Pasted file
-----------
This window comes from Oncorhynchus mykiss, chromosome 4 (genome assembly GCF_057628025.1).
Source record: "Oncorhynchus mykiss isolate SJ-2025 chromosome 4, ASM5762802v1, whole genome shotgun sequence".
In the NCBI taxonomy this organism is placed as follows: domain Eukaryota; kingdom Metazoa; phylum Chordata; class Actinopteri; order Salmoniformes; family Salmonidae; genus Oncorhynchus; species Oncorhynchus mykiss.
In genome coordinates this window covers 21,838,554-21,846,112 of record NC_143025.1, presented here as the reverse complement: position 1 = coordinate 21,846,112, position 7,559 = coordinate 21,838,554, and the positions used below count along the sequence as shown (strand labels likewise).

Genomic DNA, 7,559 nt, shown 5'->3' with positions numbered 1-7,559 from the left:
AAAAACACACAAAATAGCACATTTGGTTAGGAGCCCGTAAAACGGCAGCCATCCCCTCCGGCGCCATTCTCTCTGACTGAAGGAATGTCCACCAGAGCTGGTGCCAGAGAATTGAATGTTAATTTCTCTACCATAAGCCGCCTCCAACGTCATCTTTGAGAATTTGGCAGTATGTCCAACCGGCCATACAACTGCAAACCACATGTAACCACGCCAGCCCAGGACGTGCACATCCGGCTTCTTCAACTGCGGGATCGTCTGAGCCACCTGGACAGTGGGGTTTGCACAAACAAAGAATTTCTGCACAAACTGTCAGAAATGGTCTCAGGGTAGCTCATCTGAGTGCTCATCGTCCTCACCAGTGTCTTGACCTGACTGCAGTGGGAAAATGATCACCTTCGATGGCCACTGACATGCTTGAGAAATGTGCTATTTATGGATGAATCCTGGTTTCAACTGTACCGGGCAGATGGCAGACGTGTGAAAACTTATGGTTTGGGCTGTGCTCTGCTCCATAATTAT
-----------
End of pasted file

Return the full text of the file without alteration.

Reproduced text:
This window comes from Oncorhynchus mykiss, chromosome 4 (genome assembly GCF_057628025.1).
Source record: "Oncorhynchus mykiss isolate SJ-2025 chromosome 4, ASM5762802v1, whole genome shotgun sequence".
In the NCBI taxonomy this organism is placed as follows: domain Eukaryota; kingdom Metazoa; phylum Chordata; class Actinopteri; order Salmoniformes; family Salmonidae; genus Oncorhynchus; species Oncorhynchus mykiss.
In genome coordinates this window covers 21,838,554-21,846,112 of record NC_143025.1, presented here as the reverse complement: position 1 = coordinate 21,846,112, position 7,559 = coordinate 21,838,554, and the positions used below count along the sequence as shown (strand labels likewise).

Genomic DNA, 7,559 nt, shown 5'->3' with positions numbered 1-7,559 from the left:
AAAAACACACAAAATAGCACATTTGGTTAGGAGCCCGTAAAACGGCAGCCATCCCCTCCGGCGCCATTCTCTCTGACTGAAGGAATGTCCACCAGAGCTGGTGCCAGAGAATTGAATGTTAATTTCTCTACCATAAGCCGCCTCCAACGTCATCTTTGAGAATTTGGCAGTATGTCCAACCGGCCATACAACTGCAAACCACATGTAACCACGCCAGCCCAGGACGTGCACATCCGGCTTCTTCAACTGCGGGATCGTCTGAGCCACCTGGACAGTGGGGTTTGCACAAACAAAGAATTTCTGCACAAACTGTCAGAAATGGTCTCAGGGTAGCTCATCTGAGTGCTCATCGTCCTCACCAGTGTCTTGACCTGACTGCAGTGGGAAAATGATCACCTTCGATGGCCACTGACATGCTTGAGAAATGTGCTATTTATGGATGAATCCTGGTTTCAACTGTACCGGGCAGATGGCAGACGTGTGAAAACTTATGGTTTGGGCTGTGCTCTGCTCCATAATTAT